- In his attempts to rehabilitate the term “midlist,” the proprietor of Book Angst wonders when it “cease[d] to mean ‘dependable seller’ (similar in this way to ‘backlist’), as it had for generations?” I’m going with March 22, 2004.
- Jeff Bezos tells Wired‘s editor-in-chief that Amazon’s “search inside” feature, which allows customers to perform full-text searches of books, has not detrimentally affected sales. On the contrary, sales of search inside books “are up 9 percent relative to others.” (Via Beatrice.)
- Lawrence Lessig, copyright reform guru, raises a potential stumbling-block for Google in proceeding with its massive new deal to digitize major research libraries’ holdings:
the excitement around Google’s extraordinary plan has obscured a dirty little secret: It is not at all clear that Google and these libraries have the legal right to do what is proposed. For work in the public domain, the right is clear enough. But for work not in the public domain, Google’s right to scan — to copy — whole texts to index is uncertain at best, even if it ultimately makes only snippets available. When permission has been given by the copyright holder, again there’s no problem. But when permission has not been secured, the law is essentially uncertain.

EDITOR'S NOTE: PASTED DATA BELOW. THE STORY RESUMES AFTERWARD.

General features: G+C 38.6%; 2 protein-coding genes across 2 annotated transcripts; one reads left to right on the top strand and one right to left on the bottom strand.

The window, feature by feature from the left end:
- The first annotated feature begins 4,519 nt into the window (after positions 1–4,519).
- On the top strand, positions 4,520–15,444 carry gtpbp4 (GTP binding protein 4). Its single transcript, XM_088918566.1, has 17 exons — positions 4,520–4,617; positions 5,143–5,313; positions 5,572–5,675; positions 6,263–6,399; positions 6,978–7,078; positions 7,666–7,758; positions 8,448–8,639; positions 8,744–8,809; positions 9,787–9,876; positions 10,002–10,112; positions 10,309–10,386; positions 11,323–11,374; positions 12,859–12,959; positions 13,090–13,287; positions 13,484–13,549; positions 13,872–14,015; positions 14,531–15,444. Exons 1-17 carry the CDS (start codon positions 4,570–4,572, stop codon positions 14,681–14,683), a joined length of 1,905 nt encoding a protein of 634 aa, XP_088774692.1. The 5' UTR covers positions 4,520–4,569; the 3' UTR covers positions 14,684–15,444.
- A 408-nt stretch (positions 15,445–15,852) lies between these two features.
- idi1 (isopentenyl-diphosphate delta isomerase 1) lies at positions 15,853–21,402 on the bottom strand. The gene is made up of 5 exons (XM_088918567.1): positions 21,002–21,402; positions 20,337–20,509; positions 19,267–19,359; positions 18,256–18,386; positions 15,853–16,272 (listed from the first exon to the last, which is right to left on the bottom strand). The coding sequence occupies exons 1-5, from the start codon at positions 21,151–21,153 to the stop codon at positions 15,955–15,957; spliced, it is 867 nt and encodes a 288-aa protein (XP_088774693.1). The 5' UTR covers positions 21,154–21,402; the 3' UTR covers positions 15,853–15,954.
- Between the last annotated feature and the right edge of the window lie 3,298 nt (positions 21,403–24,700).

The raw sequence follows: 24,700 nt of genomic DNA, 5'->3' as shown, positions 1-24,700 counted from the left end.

- Do you know your children’s books? Take the Guardian quiz, which includes questions on works from Roald Dahl, Frances Hodgson Burnett, CS Lewis, “Lemony Snicket,” and more.